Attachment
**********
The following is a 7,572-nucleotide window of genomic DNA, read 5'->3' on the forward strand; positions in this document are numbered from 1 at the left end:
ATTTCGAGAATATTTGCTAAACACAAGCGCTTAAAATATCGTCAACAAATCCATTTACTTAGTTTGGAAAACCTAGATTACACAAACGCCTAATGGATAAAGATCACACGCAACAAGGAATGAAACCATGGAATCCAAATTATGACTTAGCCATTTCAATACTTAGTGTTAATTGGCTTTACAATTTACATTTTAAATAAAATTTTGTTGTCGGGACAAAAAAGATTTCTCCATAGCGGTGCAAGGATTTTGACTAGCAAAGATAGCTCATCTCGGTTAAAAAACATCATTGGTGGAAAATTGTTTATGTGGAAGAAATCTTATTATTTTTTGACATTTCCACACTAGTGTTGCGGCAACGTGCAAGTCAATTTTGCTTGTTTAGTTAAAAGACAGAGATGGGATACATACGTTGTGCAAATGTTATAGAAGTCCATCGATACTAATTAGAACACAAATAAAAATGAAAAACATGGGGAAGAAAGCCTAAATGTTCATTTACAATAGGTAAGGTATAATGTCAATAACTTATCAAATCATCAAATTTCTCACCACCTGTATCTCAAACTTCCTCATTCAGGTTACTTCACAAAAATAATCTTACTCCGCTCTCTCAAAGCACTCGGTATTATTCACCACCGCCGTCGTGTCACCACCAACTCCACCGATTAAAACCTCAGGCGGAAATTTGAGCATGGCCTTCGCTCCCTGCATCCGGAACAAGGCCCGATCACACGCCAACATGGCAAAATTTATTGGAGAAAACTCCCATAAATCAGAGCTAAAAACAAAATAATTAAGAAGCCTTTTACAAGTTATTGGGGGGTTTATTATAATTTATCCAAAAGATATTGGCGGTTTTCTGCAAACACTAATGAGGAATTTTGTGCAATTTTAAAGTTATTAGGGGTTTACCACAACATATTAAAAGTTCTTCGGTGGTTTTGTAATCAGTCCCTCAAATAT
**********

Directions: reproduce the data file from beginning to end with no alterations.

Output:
The following is a 7,572-nucleotide window of genomic DNA, read 5'->3' on the forward strand; positions in this document are numbered from 1 at the left end:
ATTTCGAGAATATTTGCTAAACACAAGCGCTTAAAATATCGTCAACAAATCCATTTACTTAGTTTGGAAAACCTAGATTACACAAACGCCTAATGGATAAAGATCACACGCAACAAGGAATGAAACCATGGAATCCAAATTATGACTTAGCCATTTCAATACTTAGTGTTAATTGGCTTTACAATTTACATTTTAAATAAAATTTTGTTGTCGGGACAAAAAAGATTTCTCCATAGCGGTGCAAGGATTTTGACTAGCAAAGATAGCTCATCTCGGTTAAAAAACATCATTGGTGGAAAATTGTTTATGTGGAAGAAATCTTATTATTTTTTGACATTTCCACACTAGTGTTGCGGCAACGTGCAAGTCAATTTTGCTTGTTTAGTTAAAAGACAGAGATGGGATACATACGTTGTGCAAATGTTATAGAAGTCCATCGATACTAATTAGAACACAAATAAAAATGAAAAACATGGGGAAGAAAGCCTAAATGTTCATTTACAATAGGTAAGGTATAATGTCAATAACTTATCAAATCATCAAATTTCTCACCACCTGTATCTCAAACTTCCTCATTCAGGTTACTTCACAAAAATAATCTTACTCCGCTCTCTCAAAGCACTCGGTATTATTCACCACCGCCGTCGTGTCACCACCAACTCCACCGATTAAAACCTCAGGCGGAAATTTGAGCATGGCCTTCGCTCCCTGCATCCGGAACAAGGCCCGATCACACGCCAACATGGCAAAATTTATTGGAGAAAACTCCCATAAATCAGAGCTAAAAACAAAATAATTAAGAAGCCTTTTACAAGTTATTGGGGGGTTTATTATAATTTATCCAAAAGATATTGGCGGTTTTCTGCAAACACTAATGAGGAATTTTGTGCAATTTTAAAGTTATTAGGGGTTTACCACAACATATTAAAAGTTCTTCGGTGGTTTTGTAATCAGTCCCTCAAATAT